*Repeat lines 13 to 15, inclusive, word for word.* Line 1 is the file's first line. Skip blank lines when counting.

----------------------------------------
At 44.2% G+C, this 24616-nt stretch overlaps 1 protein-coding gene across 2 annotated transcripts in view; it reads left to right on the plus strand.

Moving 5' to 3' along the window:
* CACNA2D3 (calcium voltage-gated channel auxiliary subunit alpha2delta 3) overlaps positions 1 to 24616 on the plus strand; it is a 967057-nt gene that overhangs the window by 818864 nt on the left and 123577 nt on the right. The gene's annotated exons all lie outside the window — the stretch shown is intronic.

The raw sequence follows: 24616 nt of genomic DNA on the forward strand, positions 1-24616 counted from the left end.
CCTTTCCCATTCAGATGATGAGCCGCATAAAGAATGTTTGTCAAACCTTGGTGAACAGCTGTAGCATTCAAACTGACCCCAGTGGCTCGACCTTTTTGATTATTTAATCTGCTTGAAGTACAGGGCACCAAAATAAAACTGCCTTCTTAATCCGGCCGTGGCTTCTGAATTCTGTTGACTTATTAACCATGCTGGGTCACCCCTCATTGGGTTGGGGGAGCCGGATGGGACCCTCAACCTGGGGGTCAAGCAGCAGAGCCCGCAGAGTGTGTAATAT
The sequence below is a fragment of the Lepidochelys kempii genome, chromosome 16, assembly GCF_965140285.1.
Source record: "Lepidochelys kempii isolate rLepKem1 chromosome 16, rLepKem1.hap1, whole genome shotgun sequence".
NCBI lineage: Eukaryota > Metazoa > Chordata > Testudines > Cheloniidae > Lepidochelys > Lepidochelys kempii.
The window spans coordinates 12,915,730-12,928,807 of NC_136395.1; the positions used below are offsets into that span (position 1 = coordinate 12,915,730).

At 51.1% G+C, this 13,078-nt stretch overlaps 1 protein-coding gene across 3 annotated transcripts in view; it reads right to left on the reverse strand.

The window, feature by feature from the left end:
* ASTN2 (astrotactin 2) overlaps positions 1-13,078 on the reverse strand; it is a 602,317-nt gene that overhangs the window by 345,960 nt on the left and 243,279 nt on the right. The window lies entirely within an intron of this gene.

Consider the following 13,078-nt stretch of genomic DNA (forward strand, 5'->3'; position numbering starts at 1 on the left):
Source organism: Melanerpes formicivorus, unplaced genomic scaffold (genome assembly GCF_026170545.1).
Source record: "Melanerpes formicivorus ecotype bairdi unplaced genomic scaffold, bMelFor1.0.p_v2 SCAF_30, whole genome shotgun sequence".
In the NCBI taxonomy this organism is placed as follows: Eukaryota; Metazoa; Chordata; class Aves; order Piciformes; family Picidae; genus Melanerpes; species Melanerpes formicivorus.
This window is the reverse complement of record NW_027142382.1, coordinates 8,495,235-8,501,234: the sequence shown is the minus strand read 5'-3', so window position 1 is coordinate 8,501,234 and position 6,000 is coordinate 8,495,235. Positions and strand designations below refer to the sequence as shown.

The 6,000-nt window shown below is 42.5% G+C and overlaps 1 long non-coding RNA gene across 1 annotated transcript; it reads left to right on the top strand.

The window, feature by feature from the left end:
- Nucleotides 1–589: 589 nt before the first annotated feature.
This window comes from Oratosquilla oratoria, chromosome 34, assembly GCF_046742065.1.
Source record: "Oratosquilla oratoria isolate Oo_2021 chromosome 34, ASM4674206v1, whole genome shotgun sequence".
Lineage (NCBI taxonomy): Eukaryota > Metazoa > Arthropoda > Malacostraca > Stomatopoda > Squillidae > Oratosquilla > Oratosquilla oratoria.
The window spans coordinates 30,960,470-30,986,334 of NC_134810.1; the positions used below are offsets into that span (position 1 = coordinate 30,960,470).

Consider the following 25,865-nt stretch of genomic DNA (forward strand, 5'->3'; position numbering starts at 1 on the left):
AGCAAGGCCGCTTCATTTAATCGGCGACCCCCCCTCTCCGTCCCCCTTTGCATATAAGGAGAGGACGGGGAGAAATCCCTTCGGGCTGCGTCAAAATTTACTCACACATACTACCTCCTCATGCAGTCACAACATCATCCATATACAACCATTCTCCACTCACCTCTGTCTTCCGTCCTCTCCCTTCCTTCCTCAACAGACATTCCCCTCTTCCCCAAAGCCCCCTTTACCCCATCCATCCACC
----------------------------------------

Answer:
Consider the following 13,078-nt stretch of genomic DNA (forward strand, 5'->3'; position numbering starts at 1 on the left):
Source organism: Melanerpes formicivorus, unplaced genomic scaffold (genome assembly GCF_026170545.1).
Source record: "Melanerpes formicivorus ecotype bairdi unplaced genomic scaffold, bMelFor1.0.p_v2 SCAF_30, whole genome shotgun sequence".